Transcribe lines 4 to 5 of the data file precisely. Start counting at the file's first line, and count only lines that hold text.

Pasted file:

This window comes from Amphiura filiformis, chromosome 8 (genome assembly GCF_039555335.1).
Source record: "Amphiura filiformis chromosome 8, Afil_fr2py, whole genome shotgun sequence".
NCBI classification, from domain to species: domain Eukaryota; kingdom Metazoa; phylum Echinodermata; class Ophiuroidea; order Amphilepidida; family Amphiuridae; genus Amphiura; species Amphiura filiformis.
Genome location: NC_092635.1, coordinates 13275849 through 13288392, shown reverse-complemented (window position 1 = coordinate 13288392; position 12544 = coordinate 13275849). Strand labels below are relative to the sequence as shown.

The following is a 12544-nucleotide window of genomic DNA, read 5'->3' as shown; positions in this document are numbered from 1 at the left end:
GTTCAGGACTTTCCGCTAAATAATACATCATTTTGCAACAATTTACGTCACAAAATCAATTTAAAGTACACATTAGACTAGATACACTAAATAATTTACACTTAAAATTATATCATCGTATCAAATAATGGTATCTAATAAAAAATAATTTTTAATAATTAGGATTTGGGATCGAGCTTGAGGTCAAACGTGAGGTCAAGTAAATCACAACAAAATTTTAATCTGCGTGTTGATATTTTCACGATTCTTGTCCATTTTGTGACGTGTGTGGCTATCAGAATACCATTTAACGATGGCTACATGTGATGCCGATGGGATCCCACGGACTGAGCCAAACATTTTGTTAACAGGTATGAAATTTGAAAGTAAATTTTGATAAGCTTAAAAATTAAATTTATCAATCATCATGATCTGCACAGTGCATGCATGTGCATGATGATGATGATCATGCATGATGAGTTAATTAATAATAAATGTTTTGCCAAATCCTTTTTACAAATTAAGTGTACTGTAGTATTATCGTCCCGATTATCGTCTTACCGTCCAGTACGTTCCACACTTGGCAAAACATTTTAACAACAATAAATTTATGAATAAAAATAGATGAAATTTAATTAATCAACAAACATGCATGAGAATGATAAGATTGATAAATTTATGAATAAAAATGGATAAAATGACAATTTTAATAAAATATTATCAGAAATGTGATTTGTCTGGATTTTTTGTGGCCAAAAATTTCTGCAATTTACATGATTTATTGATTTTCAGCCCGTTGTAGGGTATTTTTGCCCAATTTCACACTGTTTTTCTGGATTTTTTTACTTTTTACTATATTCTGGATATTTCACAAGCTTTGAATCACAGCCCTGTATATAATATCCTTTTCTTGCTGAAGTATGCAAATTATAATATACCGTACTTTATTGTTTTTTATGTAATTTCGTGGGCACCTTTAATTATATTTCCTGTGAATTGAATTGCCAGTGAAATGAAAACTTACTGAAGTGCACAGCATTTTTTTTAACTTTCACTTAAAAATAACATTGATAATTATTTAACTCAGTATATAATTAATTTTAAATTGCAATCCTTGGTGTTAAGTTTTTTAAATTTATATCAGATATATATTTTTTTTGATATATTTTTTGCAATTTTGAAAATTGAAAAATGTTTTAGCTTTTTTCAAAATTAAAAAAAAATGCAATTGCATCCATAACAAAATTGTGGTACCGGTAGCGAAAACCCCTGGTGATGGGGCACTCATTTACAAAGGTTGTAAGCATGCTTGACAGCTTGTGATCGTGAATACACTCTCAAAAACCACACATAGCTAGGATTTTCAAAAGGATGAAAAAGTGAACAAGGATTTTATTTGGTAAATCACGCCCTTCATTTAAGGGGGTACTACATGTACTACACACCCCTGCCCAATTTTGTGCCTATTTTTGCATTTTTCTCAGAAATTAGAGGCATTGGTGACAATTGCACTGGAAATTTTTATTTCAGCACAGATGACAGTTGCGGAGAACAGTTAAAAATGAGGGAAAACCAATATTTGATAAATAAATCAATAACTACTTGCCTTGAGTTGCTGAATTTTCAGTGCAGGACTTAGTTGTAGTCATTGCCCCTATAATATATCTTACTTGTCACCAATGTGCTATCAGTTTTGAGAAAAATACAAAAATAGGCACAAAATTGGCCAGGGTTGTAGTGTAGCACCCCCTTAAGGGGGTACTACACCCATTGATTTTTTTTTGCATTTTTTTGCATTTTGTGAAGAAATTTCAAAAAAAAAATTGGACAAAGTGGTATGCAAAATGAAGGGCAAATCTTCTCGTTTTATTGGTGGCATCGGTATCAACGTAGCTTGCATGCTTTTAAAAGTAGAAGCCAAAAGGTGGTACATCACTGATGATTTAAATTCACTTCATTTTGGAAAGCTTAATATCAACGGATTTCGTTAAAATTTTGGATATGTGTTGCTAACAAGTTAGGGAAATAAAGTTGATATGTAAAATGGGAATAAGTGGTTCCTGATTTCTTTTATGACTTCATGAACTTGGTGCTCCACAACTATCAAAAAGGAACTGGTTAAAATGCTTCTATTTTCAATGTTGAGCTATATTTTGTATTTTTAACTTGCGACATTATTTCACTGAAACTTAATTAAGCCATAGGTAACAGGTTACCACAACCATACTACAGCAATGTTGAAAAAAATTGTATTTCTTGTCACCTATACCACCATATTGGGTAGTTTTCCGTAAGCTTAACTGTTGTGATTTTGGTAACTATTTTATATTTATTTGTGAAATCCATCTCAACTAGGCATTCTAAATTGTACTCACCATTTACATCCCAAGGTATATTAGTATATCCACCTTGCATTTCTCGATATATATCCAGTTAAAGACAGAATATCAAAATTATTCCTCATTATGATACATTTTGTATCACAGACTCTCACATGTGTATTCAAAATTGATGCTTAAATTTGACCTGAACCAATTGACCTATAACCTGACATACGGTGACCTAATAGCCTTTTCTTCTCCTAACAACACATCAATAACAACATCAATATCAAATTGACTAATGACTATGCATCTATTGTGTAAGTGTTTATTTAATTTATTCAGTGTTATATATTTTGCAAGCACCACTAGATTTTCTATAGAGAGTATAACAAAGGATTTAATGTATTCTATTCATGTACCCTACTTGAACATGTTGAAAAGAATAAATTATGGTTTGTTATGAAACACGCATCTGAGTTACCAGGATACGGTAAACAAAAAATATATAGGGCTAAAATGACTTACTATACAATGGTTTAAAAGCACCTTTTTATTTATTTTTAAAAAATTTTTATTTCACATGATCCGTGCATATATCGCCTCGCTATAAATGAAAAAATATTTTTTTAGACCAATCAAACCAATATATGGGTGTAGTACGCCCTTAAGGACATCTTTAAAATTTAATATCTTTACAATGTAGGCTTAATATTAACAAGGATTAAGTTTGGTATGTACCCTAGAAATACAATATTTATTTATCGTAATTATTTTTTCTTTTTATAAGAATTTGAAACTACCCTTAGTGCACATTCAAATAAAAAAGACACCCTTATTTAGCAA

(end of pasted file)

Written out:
Genome location: NC_092635.1, coordinates 13275849 through 13288392, shown reverse-complemented (window position 1 = coordinate 13288392; position 12544 = coordinate 13275849). Strand labels below are relative to the sequence as shown.

The following is a 12544-nucleotide window of genomic DNA, read 5'->3' as shown; positions in this document are numbered from 1 at the left end: